Wednesday, May 5, 2021

About Those "Three Brothers"

 

There are some details which have, due to their over-use in family histories, become cliched at best, unbelievable at the worst. One of those lead-in lines which give a doubtful spin to genealogies is "there were three brothers." In so many instances, that once-upon-a-time ambience casts doubt on the reliability of everything that follows in the tale.

Now that I've set aside the month of May to devote to the question of Sarah Howard Ijams' parentage, I'm confronting that same sing-song reference. Sarah, third great-grandmother of my mother-in-law, was supposedly the youngest child of William and Elizabeth Howard Ijams. Unlike her many siblings, Sarah was the only one to have been born in the territory which eventually became the state of Ohio. Her birth there was likely in 1796, two years after the next-youngest Ijams child was born in Maryland.

There were, according to what I can find, more than just three brothers. In fact, I've been able to find five mentioned from various sources. But the "three brothers" tag comes from an entry in the 1883 History of Fairfield and Perry counties, Ohio, in an entry concerning Sarah's husband, John Jackson:

His [John's] first wife was an Ijams, a sister of William, John and Joseph Ijams, well remembered by the older citizens of Perry county.
A curiously similar entry can be found in an earlier local history volume, A Complete History of Fairfield County, Ohio. That 1877 publication provides the names of three brothers, as well—except that, other than William, the names of the two other brothers are different:

Isaac, William and Thomas Ijams, brothers, came from Frederick County, Maryland, and settled immediately on the west of the present village of West Rushville, among the earliest settlers of Fairfield County.... 

Granted, the two texts refer to different counties, but there may be an underlying reason for that. With the reports of Ijams family arrivals in the area—anywhere from 1796 through 1810—we must use a little history of geography to orient ourselves. Fairfield County originally encompassed the territory covering what is now several counties. Among them was Perry County, which was formed from Fairfield County in 1818, after the arrival of several of the Ijams family members.

The three brothers conundrum is not the only research issue to wrestle. Sarah Ijams' own story presents its twists and turns. Stories of her later childhood include her father dying about 1815 and her widowed mother traveling with her to the territorial outpost of what was once known as Cantonment Belle Fontaine near the current-day city of Saint Louis. There, Sarah's mother married the widower, Major John Whistler, and apparently remained there until her death in 1826. (I say apparently, only given notice indexed from publication in that year in the Boston newspaper, the Columbian Centinel. Though her Find A Grave memorial and that of Major Whistler were, in the past, included at Find A Grave, they have since been redacted with no explanation.)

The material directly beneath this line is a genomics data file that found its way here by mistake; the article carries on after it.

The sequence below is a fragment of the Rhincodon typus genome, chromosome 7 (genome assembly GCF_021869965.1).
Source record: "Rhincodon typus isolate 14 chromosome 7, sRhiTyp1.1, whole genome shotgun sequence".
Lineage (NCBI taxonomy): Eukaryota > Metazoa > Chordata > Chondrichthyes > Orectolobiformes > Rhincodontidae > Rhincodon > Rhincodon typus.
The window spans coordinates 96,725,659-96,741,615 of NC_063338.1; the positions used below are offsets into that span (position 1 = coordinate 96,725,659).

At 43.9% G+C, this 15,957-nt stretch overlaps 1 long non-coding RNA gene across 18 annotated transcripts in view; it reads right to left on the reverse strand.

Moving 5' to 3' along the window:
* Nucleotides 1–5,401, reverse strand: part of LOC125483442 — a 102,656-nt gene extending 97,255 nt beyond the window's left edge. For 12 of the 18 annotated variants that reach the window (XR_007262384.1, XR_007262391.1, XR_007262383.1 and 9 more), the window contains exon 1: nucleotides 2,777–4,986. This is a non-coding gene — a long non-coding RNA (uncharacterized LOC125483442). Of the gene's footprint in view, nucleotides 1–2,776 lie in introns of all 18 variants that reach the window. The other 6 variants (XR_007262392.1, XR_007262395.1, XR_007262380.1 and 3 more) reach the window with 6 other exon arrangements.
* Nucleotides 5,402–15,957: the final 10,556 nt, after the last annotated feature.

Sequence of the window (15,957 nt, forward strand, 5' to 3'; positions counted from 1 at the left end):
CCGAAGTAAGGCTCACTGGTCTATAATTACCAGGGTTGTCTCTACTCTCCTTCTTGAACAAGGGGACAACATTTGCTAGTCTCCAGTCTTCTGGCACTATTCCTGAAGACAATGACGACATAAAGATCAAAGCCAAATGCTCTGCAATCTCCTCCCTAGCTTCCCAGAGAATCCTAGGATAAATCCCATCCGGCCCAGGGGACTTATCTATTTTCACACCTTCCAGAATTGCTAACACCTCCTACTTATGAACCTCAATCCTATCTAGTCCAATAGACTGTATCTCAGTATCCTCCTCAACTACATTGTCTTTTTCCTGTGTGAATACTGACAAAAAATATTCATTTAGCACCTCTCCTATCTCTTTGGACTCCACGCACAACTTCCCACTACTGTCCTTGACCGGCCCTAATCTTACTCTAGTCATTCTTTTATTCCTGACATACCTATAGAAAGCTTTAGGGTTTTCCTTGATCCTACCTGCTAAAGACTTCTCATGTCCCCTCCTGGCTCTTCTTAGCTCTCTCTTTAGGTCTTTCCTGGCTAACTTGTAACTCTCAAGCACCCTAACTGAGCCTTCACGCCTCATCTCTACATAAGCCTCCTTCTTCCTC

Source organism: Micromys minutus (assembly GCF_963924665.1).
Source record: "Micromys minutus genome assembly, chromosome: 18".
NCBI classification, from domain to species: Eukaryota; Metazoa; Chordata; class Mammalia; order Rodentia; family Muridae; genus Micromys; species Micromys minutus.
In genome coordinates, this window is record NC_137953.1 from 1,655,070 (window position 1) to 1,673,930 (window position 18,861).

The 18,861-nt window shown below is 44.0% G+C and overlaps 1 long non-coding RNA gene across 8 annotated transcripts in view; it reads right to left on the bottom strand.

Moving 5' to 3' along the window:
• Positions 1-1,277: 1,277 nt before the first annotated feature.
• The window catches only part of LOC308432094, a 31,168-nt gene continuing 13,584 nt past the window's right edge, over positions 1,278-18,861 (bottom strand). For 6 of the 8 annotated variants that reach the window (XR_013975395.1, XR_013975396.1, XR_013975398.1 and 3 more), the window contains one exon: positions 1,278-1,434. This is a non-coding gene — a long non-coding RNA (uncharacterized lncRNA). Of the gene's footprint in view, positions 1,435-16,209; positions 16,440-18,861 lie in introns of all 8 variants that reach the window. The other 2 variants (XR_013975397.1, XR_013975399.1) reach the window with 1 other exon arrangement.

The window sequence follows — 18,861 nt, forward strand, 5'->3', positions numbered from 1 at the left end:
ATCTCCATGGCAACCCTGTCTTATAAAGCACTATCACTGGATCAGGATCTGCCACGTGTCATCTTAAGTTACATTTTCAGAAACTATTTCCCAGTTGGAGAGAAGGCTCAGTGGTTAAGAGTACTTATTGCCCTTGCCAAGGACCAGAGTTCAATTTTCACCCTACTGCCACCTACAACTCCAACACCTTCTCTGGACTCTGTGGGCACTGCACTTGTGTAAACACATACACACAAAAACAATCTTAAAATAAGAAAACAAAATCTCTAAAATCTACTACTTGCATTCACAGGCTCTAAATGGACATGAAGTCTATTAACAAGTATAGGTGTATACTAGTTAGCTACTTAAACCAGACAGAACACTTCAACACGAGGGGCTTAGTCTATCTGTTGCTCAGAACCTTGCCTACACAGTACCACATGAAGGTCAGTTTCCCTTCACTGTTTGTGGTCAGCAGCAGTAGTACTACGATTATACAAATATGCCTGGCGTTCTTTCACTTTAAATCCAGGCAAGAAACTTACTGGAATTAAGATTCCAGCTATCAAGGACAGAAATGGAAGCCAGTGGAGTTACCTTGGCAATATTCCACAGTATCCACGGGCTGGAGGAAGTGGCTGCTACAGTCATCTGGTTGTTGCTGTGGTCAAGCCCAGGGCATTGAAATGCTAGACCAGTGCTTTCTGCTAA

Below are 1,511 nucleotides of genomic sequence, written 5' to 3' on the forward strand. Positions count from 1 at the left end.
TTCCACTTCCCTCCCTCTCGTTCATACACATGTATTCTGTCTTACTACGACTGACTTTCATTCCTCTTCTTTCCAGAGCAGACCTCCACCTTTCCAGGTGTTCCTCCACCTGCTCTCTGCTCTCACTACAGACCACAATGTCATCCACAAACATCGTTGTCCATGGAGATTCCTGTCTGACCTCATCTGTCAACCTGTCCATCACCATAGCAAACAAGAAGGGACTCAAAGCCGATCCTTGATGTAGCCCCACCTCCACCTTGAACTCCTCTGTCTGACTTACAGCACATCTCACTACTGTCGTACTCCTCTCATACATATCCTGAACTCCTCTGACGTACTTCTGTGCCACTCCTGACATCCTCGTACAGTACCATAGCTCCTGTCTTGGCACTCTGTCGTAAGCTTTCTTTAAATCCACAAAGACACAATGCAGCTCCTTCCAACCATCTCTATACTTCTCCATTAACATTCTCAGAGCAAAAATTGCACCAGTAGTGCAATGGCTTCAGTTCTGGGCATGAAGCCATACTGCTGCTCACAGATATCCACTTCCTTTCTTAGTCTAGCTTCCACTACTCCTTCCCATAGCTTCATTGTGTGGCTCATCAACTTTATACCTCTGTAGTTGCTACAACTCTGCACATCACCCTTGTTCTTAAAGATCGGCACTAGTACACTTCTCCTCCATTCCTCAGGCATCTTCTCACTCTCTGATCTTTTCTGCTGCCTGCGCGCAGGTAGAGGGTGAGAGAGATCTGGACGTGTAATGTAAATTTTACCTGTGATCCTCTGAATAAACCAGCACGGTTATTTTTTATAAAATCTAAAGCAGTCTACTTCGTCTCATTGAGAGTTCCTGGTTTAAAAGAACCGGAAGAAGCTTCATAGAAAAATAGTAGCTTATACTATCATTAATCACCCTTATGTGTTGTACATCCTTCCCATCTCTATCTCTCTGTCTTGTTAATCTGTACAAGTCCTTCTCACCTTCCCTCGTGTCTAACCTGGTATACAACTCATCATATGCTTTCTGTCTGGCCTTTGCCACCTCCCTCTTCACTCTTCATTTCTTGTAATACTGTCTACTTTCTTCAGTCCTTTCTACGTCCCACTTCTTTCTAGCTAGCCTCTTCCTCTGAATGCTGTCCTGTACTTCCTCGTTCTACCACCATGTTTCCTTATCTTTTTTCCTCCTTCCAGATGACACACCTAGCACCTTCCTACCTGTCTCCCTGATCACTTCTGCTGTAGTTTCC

Sarah, however, returned to Ohio with her new husband, John Jay Jackson, where she eventually gave birth to four children: Elizabeth, who died unmarried in 1842; Nancy Ann, my mother-in-law's direct line, who married a Snider and was a lifelong resident of Perry County until her 1905 passing; Joseph who, not long after his marriage, moved to Iowa and remained there until his 1913 death; and Robert, whose 1879 passing in Iowa gave us a headstone showing he was born six weeks before his mother's passing.

There are, of course, problems with some of these details of Sarah's brief life, not the least of which may be a mis-identification of the William Ijams who was supposed to be her father. That William, whose sunken headstone supposedly revealed his date of death in 1815, does not seem to align with a will drawn up by someone with that same name in that same county at a later date. After all, it would be poor form to draw up one's will after leaving the scene with such finality.

Hence, we look to those "three brothers" to see if we can sort through the collateral facts and gain our genealogical bearings. Just which William was it who arrived from Maryland to settle in territorial Ohio and establish a farm in what was then Fairfield County? As a type of triangulation, sans DNA, we need to use those three brothers to point us to the right William—or whichever Ijams was their father.

Since the name William was brought up in both the reports we've found in those hundred year old history books, we'll look first at William and the will drawn up after his date of death was etched in that sunken headstone in the Stevenson-Ruffner Cemetery. My first question will be: just how many men by the name of William Ijams can we find in 1815 Fairfield County, Ohio? 

2 comments:

  1. My dad was one of three brothers, I gave birth to three brothers. I almost feel like I don't believe me, LOL. That was the first thing that caught my eye yesterday. The infamous three brothers syndrome.

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    Replies
    1. So funny, Miss Merry! I remember you mentioning that before.

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